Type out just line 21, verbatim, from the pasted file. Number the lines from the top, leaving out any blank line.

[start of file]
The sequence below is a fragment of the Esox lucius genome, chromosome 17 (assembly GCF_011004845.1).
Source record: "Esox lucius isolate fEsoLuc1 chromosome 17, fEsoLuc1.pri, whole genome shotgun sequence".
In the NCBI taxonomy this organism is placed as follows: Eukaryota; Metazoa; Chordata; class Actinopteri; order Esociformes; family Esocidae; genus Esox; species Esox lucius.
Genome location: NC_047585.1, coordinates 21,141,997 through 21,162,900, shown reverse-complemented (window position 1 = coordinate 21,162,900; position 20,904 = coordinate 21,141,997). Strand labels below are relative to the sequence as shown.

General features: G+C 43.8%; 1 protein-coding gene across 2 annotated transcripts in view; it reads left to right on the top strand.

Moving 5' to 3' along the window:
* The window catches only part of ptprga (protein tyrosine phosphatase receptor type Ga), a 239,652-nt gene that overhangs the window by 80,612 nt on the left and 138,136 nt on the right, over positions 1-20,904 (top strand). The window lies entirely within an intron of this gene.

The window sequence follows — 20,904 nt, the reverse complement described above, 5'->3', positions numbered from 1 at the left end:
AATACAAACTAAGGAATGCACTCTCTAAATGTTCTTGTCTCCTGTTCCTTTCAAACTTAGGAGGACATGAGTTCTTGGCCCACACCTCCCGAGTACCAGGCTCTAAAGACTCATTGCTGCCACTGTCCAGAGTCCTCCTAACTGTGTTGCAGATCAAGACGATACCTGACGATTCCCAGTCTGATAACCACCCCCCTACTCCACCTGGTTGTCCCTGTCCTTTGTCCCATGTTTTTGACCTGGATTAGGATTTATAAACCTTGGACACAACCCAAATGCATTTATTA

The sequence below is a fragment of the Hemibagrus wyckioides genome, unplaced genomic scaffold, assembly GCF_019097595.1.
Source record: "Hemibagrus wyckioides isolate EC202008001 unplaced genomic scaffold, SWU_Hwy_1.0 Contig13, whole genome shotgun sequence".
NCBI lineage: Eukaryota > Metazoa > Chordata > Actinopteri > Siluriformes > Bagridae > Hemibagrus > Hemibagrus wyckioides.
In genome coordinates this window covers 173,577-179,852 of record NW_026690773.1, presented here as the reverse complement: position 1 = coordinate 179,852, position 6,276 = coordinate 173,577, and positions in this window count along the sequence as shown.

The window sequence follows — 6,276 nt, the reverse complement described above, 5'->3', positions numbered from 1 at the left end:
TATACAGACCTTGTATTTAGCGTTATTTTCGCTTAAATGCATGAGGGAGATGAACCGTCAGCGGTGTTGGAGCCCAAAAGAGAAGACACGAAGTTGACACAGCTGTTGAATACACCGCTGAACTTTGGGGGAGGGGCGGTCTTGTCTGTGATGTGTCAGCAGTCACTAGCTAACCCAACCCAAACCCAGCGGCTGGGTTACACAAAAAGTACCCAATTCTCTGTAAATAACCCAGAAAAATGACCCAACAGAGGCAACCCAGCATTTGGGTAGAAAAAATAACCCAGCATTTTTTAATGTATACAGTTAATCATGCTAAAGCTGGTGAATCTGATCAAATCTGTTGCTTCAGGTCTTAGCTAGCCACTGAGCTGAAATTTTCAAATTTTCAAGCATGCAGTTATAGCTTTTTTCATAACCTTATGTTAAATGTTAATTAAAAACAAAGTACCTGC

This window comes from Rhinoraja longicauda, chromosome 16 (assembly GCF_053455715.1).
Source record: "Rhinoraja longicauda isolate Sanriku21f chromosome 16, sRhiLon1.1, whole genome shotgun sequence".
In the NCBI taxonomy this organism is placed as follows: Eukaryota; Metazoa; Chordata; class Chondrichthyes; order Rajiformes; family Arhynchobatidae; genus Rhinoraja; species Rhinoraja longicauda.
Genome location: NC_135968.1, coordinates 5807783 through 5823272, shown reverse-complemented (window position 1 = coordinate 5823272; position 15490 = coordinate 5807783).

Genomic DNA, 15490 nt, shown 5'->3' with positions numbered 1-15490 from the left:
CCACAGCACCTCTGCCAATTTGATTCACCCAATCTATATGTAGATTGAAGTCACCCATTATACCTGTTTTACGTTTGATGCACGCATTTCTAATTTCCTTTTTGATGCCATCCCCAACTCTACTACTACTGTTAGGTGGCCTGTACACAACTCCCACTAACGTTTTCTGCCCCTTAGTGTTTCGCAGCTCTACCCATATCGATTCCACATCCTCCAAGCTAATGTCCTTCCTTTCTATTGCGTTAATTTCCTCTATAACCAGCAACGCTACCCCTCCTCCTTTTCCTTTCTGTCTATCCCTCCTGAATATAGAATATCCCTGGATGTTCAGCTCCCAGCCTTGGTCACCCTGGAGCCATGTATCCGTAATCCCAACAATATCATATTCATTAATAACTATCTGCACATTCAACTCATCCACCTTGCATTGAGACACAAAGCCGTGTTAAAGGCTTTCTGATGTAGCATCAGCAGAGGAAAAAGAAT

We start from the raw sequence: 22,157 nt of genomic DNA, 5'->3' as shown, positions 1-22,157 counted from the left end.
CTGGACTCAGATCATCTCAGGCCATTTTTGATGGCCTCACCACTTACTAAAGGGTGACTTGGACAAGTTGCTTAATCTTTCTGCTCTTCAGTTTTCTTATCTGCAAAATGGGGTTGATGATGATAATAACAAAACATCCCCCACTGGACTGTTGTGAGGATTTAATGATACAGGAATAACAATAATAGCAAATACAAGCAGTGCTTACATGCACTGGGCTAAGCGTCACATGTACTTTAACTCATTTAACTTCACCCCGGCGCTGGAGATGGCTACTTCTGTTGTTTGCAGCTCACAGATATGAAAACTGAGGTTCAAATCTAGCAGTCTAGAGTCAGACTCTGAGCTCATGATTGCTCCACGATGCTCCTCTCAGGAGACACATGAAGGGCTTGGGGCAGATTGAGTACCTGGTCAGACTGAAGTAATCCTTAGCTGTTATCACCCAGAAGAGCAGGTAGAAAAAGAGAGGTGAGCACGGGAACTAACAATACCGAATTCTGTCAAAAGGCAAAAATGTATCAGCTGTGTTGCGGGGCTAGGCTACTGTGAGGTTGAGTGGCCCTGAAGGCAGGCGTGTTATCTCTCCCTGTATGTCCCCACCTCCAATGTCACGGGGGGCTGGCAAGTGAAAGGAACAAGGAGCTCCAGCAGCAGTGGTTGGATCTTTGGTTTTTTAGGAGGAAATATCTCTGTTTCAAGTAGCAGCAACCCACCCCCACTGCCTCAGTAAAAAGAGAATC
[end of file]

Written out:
CCACAGCACCTCTGCCAATTTGATTCACCCAATCTATATGTAGATTGAAGTCACCCATTATACCTGTTTTACGTTTGATGCACGCATTTCTAATTTCCTTTTTGATGCCATCCCCAACTCTACTACTACTGTTAGGTGGCCTGTACACAACTCCCACTAACGTTTTCTGCCCCTTAGTGTTTCGCAGCTCTACCCATATCGATTCCACATCCTCCAAGCTAATGTCCTTCCTTTCTATTGCGTTAATTTCCTCTATAACCAGCAACGCTACCCCTCCTCCTTTTCCTTTCTGTCTATCCCTCCTGAATATAGAATATCCCTGGATGTTCAGCTCCCAGCCTTGGTCACCCTGGAGCCATGTATCCGTAATCCCAACAATATCATATTCATTAATAACTATCTGCACATTCAACTCATCCACCTTGCATTGAGACACAAAGCCGTGTTAAAGGCTTTCTGATGTAGCATCAGCAGAGGAAAAAGAAT